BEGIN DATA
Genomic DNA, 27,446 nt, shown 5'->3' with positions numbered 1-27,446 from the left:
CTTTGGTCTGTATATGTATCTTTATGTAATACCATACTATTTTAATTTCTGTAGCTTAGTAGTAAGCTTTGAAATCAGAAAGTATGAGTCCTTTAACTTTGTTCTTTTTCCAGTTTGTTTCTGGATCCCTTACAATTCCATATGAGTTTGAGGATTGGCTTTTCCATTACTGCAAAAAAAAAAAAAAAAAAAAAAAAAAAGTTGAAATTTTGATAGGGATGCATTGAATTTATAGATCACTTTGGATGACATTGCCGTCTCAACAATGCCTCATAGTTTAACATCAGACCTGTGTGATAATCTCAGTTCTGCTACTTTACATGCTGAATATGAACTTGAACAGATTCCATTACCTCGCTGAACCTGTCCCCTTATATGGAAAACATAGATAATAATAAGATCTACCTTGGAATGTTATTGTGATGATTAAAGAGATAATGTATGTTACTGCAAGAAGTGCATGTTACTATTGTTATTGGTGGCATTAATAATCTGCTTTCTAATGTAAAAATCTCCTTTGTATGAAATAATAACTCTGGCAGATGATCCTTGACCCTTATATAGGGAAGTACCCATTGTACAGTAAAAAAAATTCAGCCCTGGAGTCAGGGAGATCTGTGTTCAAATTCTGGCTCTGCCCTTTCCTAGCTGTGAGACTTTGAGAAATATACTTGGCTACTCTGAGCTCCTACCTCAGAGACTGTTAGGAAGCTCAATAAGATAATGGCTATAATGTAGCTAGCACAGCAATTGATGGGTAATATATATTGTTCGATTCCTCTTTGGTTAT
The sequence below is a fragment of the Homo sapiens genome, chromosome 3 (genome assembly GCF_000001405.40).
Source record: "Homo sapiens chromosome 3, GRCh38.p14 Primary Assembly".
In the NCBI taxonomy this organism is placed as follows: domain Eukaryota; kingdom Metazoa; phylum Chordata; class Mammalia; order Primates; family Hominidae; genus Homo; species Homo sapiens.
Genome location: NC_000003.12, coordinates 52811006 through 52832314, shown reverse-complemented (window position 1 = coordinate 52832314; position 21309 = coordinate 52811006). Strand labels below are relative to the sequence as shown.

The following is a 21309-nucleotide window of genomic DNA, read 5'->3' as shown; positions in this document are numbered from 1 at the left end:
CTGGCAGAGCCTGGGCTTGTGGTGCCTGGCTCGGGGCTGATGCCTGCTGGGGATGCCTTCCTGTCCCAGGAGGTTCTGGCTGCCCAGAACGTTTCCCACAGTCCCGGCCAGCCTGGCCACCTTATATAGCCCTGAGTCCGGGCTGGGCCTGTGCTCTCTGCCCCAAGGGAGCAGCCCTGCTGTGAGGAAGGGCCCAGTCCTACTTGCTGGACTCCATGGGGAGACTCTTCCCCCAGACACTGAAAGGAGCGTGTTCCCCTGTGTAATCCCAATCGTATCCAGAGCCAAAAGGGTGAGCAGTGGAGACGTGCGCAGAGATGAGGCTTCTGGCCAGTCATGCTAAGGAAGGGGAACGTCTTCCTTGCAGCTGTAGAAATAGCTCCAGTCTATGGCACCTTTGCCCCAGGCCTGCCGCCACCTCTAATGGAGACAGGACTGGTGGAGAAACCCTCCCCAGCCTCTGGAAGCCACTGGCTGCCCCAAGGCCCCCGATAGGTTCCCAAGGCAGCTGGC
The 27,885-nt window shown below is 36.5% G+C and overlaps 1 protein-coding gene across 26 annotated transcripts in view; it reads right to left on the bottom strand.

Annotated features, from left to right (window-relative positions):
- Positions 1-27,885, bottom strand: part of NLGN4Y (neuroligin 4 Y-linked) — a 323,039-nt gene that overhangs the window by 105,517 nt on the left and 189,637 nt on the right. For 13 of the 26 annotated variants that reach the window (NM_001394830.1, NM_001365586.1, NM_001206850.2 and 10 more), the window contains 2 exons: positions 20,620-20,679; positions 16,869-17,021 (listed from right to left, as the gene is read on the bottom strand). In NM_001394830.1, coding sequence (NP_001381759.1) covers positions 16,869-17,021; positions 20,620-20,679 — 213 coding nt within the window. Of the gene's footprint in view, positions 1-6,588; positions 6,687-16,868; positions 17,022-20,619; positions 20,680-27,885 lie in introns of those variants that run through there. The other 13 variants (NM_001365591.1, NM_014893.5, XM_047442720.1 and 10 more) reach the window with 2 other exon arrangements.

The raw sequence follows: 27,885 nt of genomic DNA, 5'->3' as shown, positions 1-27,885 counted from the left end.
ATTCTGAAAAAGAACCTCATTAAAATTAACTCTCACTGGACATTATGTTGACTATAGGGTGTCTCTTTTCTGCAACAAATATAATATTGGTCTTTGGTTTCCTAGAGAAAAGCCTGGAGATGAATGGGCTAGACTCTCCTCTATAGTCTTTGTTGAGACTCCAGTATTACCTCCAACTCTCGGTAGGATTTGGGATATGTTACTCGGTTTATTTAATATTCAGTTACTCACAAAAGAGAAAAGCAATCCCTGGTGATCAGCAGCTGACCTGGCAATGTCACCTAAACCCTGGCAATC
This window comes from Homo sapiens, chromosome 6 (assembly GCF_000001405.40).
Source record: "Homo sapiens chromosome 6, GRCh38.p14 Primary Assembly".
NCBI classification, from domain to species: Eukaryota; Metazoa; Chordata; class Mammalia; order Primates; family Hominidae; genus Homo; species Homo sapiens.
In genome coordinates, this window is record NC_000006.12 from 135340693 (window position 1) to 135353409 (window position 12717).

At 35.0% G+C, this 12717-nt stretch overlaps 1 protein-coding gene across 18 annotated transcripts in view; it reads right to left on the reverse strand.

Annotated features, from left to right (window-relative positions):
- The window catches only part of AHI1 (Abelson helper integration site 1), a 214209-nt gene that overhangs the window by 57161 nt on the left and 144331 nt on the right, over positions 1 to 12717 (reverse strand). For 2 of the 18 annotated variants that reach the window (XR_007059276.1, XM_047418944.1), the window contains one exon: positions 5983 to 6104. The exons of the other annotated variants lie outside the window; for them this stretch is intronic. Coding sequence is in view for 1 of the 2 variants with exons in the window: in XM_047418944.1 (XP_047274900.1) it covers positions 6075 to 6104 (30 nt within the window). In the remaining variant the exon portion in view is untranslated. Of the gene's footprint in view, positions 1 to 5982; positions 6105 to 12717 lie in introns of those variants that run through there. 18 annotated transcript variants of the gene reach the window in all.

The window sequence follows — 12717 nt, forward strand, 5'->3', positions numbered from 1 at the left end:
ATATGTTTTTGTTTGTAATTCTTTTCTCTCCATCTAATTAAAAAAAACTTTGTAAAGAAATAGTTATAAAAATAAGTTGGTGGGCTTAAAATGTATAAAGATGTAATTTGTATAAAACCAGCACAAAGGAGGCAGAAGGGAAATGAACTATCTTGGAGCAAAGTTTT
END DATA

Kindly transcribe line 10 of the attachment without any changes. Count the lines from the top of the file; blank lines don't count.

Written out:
Annotated features, from left to right (window-relative positions):